Students who hope to work in the $40 billion magazine industry should pursue this course of study:
Sequence requirements: (12 credits)
JOU 2301 Introduction to Magazine Publishing (3)
JOU 2396 Magazine Article Writing (3)
JOU 3301 Magazine Article Editing (3)
JOU 3302 Advanced Magazine Writing (3)
JOU 3303 Magazine Design (3)
JOU 3601 Publishing to the Web (3)
Minimum Journalism credit hours: 36
Maximum Journalism credit hours: 44
Careers in Magazines
If you want a job at Vogue or Rolling Stone after you graduate, you may run into stiff competition. But the good news is, there are more than 18,000 other magazines in America, and they all depend on the energy of a bright, young staff. Read the following descriptions. Can you see yourself working at one of these jobs one day?
Freelancer. A freelance writer works independently and writes articles for any number of different publications. In other words, he or she is employed one article at a time. Freelancers come up with story ideas on their own, research and develop those ideas, and then submit them to an editor at an appropriate magazine. If the editor likes the idea, he or she will hire the writer to write the story. It’s hard to get established as a freelancer, but when you do, you can enjoy career independence, the freedom to develop your own writing style and area of specialization, a flexible work schedule, and access to interesting people and places. The down side is that you have no job security (but who does anymore?), no employer-provided health benefits, and irregular income and work. Lots of people freelance part-time while they work at another job. Those who want to write for a magazine but prefer having a steady job join the staff of a magazine as an editor (see next listing).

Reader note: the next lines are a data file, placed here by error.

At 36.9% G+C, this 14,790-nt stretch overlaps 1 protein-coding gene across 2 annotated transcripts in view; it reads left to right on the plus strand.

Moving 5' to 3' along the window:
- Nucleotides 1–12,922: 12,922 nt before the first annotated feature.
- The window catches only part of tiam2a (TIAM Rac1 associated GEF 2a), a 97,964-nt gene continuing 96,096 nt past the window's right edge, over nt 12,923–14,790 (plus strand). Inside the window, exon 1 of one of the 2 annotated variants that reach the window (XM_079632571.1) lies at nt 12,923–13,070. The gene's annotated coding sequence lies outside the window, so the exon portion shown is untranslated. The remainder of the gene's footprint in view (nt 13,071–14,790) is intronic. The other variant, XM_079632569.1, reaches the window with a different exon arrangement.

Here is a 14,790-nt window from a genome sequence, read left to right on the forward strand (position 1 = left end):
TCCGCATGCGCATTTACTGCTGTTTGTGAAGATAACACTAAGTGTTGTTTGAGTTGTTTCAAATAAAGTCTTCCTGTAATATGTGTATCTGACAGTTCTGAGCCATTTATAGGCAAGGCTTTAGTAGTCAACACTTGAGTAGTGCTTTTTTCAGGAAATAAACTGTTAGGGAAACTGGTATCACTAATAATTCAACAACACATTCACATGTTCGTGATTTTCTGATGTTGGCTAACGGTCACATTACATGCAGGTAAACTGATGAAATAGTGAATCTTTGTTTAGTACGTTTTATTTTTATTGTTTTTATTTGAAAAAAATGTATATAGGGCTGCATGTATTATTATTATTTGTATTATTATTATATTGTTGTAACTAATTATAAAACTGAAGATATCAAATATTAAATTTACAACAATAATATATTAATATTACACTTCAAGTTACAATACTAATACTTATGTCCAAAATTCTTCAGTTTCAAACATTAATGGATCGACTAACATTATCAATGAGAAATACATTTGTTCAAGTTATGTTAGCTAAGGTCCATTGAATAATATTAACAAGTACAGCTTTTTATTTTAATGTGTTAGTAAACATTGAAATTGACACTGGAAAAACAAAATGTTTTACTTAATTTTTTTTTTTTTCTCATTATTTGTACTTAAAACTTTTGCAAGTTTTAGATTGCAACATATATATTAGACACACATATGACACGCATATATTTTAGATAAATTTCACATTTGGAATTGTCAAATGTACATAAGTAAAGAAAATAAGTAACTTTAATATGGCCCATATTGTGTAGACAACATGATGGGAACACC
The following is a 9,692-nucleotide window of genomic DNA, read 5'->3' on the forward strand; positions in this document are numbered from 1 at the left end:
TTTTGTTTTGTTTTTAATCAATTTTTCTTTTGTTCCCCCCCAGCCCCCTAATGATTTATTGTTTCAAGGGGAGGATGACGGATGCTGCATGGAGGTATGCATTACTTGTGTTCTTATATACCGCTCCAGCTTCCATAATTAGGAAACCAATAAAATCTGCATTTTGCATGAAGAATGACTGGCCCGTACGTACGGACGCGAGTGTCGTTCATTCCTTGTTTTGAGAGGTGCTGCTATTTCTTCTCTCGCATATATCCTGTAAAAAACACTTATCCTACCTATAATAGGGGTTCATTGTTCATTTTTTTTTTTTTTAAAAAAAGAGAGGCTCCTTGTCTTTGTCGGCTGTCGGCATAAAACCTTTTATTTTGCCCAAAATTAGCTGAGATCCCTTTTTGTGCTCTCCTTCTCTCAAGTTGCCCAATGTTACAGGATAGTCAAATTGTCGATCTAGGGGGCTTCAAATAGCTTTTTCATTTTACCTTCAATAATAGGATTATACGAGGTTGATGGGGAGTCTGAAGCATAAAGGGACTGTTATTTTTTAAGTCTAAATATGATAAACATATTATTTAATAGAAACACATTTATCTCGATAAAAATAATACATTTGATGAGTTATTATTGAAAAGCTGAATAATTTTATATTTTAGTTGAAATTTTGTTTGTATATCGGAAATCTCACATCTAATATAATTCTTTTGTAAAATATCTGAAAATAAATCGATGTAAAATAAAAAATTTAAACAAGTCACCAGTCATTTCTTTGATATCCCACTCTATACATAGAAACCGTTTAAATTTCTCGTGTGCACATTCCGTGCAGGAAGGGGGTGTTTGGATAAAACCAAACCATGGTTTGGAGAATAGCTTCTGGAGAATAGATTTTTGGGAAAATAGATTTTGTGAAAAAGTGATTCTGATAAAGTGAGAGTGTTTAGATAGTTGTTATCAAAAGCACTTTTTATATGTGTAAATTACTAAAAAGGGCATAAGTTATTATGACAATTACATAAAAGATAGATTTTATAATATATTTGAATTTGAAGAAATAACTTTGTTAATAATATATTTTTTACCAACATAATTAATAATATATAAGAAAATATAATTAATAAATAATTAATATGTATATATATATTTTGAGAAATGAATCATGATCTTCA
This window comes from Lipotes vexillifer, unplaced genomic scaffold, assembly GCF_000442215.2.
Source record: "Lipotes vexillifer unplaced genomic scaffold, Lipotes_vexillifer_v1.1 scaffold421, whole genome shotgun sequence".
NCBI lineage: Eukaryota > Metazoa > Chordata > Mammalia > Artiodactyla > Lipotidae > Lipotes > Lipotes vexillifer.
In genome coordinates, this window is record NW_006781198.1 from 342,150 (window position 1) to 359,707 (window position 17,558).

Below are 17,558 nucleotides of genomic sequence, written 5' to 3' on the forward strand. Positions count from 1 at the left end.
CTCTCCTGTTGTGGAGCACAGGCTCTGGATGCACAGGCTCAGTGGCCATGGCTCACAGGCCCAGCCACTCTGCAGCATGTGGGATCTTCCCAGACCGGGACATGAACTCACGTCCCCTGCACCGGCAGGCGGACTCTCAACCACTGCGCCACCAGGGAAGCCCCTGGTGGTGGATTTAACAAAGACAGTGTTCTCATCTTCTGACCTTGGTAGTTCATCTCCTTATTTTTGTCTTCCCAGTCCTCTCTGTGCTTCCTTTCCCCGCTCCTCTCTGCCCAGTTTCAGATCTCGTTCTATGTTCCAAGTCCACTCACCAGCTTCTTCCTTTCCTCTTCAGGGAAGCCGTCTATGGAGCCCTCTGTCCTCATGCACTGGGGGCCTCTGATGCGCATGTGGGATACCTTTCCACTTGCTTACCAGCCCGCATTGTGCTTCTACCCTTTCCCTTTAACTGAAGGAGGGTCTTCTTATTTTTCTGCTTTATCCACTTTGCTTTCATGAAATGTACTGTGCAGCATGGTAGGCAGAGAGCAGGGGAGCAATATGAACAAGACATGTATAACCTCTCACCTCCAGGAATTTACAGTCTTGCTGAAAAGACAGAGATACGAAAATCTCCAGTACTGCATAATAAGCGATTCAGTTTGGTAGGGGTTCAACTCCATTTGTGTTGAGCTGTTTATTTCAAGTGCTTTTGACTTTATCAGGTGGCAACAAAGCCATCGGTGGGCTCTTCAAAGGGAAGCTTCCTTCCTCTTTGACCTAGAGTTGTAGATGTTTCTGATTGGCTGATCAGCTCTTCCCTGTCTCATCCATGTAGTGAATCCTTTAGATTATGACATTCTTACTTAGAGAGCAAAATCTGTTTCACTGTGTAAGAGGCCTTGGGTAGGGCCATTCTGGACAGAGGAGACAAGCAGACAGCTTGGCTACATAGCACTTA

Editor. Every magazine has several people on its editorial staff. Many of them are called editors, but they all have slightly different jobs and job titles. They all work together to write the articles that go into the magazine, edit those articles, give them headlines and subheads (called “decks”), find artwork (either photos or illustrations) for the articles, and put all the pieces together into a cohesive issue that will appeal to the readers. The Editor-in-Chief is the top editor on a magazine staff. This person sets the editorial policies for the magazine, creates the personality of the magazine, delegates work to the editorial staff, and has final say over what goes onto the editorial pages of the magazine. Under the Editor-in-Chief at most magazines are the Executive Editor, the Managing Editor, three or four Associate (or Senior) Editors, and several Assistant Editors and Editorial Assistants. A lot of magazines also have a Copy Editor and someone who does research and checks facts (a Researcher, Research Editor, or Fact-Checker). The entry level jobs in most editorial departments are Editorial Assistant, Fact Checker or Assistant Editor, all of which require very good writing, editing, and proofreading skills. People who want to work for a magazine but aren’t great writers or editors may want to look into some of the other positions on a magazine staff (see next listing).
Other Jobs. Magazines offer many different kinds of jobs that utilize skills learned in the Department of Journalism. Besides the editorial jobs described above, magazines have jobs for people with marketing, public relations, and market research skills in their Circulation Department; jobs for people with ad sales and client relations skills in their Advertising Department; and jobs for people with photography, photo editing, illustration, and graphic design skills in their Art Department.